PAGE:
Day 2 was significantly more difficult than day 1, craving-wise.

 

I got through it, but not without an apple. And MAN, was that apple delicious!

Day 2 was shadowed by a general sense of less-than-satisfied.

Exhaustion was setting in, too.

 

When I quit smoking, I had numerous vivid dreams about CHEATING and smoking cigarettes. I’d wake up in a panic about having ruined all my progress, only to come to my senses that’d I’d been dreaming. Wave of relief every time.

I had my first sugar cheating dream day 2 night!

I dreamed that I’d “accidentally” eaten a bunch of foods that were filled with hidden sugar. Sweetened snacks and whatnot. It was terrible!

Thank goodness I woke up.

 

Today is 3, and deep-seated exhaustion has sucked the life out of me. I am a noodle.

I had to DRAG myself out of bed. Coffee didn’t even touch my tiredness.

It’s the kind of body-tired you get when you’re getting a cold. I just want to sit around and do nothing.

This will pass soon.

 

Also, my sister shared some disconcerting news with me on day 3.

 

Or, rather, a disconcerting picture.

She accompanied this picture with a text that said, “FYI my EXTREME dieting sister 🙂.”

How to Quit Sugar | Learn from my first-hand experience how to quit sugar for good! I'm on a journey to a sugar-free lifestyle, and I document it all here along with the best resources, tips, and sugar detox strategies around!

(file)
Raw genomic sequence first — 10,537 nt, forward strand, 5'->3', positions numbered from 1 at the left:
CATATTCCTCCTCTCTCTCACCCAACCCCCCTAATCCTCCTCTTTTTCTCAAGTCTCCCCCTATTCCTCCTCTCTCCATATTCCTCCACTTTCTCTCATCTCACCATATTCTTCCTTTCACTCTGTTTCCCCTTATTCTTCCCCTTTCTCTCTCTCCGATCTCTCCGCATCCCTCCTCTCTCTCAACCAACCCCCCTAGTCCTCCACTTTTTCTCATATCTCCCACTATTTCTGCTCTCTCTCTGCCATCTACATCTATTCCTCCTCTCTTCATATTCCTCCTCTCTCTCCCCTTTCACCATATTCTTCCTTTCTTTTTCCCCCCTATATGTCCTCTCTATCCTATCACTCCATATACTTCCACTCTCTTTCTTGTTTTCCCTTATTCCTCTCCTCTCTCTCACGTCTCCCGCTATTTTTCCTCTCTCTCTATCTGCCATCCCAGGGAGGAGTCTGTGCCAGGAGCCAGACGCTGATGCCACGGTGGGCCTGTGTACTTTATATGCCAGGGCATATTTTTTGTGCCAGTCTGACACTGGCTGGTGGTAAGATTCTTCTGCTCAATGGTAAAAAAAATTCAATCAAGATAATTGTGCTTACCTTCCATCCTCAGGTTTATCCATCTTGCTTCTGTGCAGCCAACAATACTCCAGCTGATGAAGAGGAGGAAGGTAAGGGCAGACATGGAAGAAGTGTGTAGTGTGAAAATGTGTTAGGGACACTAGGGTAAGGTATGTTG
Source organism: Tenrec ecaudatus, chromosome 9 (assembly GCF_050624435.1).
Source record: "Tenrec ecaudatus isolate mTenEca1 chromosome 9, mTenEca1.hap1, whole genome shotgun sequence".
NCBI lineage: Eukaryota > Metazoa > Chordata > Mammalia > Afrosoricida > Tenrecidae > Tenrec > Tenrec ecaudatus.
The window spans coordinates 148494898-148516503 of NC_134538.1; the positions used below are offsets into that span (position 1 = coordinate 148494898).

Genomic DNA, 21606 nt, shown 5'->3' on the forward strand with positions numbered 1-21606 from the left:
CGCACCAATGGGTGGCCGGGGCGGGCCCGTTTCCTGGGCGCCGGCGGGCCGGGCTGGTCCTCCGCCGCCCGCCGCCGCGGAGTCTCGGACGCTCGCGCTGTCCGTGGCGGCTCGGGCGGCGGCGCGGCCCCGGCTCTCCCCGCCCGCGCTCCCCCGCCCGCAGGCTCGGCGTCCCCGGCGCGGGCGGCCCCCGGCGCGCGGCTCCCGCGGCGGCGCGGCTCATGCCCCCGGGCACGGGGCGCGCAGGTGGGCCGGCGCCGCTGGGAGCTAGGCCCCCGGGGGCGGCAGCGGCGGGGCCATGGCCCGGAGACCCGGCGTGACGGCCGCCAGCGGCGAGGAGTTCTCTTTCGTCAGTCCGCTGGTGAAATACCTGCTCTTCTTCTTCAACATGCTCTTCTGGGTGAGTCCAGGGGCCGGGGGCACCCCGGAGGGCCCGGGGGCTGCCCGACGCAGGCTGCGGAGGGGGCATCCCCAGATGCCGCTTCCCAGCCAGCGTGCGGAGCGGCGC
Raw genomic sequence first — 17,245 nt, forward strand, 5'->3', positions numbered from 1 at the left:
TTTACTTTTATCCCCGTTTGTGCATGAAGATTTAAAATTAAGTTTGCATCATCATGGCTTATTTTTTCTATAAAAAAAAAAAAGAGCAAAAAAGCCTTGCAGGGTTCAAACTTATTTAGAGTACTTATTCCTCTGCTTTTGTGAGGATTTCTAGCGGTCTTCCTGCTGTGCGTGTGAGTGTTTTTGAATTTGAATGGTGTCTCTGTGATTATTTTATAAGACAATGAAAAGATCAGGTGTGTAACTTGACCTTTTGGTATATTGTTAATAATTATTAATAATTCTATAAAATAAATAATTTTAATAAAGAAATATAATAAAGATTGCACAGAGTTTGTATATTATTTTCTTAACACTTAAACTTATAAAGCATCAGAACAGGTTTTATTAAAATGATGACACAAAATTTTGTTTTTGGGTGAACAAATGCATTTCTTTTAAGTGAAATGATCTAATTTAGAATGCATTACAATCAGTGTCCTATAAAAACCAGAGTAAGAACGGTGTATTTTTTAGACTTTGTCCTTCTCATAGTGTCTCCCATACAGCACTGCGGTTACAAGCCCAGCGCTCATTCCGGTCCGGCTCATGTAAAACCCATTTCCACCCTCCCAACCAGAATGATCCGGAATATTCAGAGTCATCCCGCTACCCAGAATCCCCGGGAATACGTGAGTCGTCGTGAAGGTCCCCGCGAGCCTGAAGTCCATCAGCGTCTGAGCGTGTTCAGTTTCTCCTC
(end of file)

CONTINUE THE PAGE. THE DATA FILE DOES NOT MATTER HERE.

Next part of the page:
BAH!

I am not sure what to do with this information.

Actually, I am sure.

I think I’ll incorporate carbs back into my diet sooner than expected.

GRADUALLY, of course. But I will.

I’ll start with fruits and work my way toward whole grains (like Ezekiel 4:9 English muffins and my favorite organic whole grain bread).

do need to lose some weight to be ideal for baby. And it’s important for me to be sugar-free when I am with zygote, because I want to have a healthy pregnancy (and have greater control over my pregnancy cravings, which will be easier if I’m not addicted to sugar).

 

And, like every mother on the face of the planet, I want to be able to bounce back to my pre-zygote body with relative ease.

 

Quitting sugar is proving to be as difficult as expected. 

However, it is absolutely possible to quit sugar.

 

You just have to have a damn good reason to do so.

Because even in my weakest moments, I don’t even bat an eye at the thought of caving. I don’t WANT to cave.

My body might miss the carb conveyor belt, but my heart does not. I’m not invested in the sweet-fueled lifestyle anymore.

 

So, I’ll keep trucking along. I’ll keep you posted on my progress, too. And my research findings, of course.

 

In the meantime, please feel free to leave me tips in the comments.

And definitely weigh in on the picture my sister sent me. What do you think? What would YOU do if you were me?